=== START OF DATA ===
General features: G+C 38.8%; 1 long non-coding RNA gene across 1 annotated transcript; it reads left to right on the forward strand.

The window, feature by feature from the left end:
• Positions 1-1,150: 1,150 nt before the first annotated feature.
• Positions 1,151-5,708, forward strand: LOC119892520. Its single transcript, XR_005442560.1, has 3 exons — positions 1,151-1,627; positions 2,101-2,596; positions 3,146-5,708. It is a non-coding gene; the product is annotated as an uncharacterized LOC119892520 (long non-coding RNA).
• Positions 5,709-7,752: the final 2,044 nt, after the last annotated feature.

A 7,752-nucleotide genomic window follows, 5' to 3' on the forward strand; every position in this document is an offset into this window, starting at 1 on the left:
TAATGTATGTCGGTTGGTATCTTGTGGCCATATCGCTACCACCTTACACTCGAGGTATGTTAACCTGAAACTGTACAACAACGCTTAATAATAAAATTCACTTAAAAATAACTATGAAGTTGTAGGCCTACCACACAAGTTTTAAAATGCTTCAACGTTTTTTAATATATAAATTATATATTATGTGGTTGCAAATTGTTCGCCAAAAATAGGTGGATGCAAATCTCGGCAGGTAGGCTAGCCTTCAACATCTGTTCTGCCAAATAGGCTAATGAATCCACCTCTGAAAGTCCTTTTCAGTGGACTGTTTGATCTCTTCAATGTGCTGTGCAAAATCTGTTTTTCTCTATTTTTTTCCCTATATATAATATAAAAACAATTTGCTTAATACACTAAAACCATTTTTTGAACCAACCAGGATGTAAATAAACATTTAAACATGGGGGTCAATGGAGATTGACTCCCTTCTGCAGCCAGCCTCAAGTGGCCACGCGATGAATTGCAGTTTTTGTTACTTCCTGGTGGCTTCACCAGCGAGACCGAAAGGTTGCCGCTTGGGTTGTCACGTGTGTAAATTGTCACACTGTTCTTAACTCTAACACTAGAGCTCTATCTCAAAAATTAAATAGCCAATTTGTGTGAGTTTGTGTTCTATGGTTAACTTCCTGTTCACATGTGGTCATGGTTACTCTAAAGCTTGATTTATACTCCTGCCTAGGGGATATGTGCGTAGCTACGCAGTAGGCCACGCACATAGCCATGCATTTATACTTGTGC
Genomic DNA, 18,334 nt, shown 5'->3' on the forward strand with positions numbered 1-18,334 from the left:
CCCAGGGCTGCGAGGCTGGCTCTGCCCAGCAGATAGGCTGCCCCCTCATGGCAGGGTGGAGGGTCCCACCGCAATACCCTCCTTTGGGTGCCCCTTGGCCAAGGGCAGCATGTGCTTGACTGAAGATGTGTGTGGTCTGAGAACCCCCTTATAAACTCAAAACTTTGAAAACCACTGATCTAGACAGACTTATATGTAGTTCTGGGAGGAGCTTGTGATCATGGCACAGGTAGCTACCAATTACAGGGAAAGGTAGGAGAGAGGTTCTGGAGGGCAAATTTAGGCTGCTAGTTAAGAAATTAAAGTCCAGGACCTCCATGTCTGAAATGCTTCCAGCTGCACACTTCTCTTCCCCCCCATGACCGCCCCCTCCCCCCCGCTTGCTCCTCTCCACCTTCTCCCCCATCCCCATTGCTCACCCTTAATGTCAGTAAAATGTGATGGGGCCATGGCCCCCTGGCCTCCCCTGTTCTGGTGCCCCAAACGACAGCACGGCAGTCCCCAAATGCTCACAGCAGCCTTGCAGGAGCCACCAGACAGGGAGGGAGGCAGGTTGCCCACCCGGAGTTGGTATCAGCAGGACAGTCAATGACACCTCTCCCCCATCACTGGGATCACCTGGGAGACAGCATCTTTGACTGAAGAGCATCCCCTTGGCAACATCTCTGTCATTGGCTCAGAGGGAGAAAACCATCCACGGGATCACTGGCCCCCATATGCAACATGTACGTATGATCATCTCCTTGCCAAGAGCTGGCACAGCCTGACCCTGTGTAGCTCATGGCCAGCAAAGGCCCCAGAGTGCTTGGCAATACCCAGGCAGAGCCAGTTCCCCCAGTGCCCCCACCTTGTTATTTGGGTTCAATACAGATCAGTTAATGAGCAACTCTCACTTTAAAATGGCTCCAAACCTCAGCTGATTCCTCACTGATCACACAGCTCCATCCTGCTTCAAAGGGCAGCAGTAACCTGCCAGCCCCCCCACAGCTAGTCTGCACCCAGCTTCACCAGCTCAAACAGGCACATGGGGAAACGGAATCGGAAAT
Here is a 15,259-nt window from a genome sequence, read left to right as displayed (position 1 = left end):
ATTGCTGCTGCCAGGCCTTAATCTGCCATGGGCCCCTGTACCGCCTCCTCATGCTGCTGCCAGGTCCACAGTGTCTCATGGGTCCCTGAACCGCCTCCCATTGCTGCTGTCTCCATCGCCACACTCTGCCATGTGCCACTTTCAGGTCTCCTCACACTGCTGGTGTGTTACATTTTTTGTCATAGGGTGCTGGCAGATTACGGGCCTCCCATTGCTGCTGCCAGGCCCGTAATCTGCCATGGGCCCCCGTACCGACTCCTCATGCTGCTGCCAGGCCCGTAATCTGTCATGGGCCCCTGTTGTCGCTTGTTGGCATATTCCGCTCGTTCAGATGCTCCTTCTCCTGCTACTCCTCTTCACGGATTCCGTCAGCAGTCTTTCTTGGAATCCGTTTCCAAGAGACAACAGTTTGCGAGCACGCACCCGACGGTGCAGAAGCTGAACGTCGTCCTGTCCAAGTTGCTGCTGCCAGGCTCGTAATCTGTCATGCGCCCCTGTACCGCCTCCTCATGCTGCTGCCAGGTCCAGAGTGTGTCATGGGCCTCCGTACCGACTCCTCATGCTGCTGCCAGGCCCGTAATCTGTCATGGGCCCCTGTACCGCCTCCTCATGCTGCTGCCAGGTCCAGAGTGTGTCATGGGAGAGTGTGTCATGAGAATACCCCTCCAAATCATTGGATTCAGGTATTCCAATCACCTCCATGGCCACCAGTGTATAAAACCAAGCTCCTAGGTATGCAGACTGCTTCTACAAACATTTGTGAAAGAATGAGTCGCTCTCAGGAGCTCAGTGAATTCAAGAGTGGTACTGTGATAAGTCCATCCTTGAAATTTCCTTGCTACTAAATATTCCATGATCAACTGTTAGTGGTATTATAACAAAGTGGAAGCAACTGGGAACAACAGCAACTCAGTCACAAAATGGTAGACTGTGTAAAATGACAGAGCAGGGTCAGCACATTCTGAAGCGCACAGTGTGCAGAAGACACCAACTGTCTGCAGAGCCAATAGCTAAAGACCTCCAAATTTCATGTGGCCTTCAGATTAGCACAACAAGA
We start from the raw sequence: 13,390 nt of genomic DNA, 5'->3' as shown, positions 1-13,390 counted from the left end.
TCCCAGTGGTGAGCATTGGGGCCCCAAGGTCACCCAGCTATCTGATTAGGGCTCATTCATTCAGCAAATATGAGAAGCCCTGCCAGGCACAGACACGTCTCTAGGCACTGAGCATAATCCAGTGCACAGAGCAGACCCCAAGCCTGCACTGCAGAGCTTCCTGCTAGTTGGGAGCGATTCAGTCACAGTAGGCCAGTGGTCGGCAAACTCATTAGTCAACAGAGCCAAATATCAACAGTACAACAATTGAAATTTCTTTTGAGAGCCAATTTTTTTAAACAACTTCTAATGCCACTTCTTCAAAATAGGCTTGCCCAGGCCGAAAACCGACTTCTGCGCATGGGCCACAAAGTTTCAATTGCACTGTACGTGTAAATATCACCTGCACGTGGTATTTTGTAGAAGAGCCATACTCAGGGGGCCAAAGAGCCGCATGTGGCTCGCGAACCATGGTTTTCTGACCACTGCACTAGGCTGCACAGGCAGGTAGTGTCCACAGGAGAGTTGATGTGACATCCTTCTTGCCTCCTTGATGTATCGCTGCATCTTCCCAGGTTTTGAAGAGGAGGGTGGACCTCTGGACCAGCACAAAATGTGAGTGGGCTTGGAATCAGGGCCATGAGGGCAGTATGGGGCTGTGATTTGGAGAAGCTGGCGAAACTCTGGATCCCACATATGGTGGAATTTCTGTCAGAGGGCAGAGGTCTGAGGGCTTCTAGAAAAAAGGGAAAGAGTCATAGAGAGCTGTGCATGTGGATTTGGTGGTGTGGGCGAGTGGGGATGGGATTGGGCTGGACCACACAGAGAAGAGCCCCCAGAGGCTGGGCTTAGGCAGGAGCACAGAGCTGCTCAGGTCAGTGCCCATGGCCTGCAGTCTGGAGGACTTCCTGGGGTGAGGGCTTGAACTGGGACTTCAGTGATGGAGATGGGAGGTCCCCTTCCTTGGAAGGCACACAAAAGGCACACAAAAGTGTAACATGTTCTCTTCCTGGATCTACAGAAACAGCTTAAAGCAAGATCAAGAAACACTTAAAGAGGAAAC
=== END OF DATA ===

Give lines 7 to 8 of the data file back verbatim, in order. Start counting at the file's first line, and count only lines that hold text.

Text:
TAATGTATGTCGGTTGGTATCTTGTGGCCATATCGCTACCACCTTACACTCGAGGTATGTTAACCTGAAACTGTACAACAACGCTTAATAATAAAATTCACTTAAAAATAACTATGAAGTTGTAGGCCTACCACACAAGTTTTAAAATGCTTCAACGTTTTTTAATATATAAATTATATATTATGTGGTTGCAAATTGTTCGCCAAAAATAGGTGGATGCAAATCTCGGCAGGTAGGCTAGCCTTCAACATCTGTTCTGCCAAATAGGCTAATGAATCCACCTCTGAAAGTCCTTTTCAGTGGACTGTTTGATCTCTTCAATGTGCTGTGCAAAATCTGTTTTTCTCTATTTTTTTCCCTATATATAATATAAAAACAATTTGCTTAATACACTAAAACCATTTTTTGAACCAACCAGGATGTAAATAAACATTTAAACATGGGGGTCAATGGAGATTGACTCCCTTCTGCAGCCAGCCTCAAGTGGCCACGCGATGAATTGCAGTTTTTGTTACTTCCTGGTGGCTTCACCAGCGAGACCGAAAGGTTGCCGCTTGGGTTGTCACGTGTGTAAATTGTCACACTGTTCTTAACTCTAACACTAGAGCTCTATCTCAAAAATTAAATAGCCAATTTGTGTGAGTTTGTGTTCTATGGTTAACTTCCTGTTCACATGTGGTCATGGTTACTCTAAAGCTTGATTTATACTCCTGCCTAGGGGATATGTGCGTAGCTACGCAGTAGGCCACGCACATAGCCATGCATTTATACTTGTGC
Genomic DNA, 18,334 nt, shown 5'->3' on the forward strand with positions numbered 1-18,334 from the left: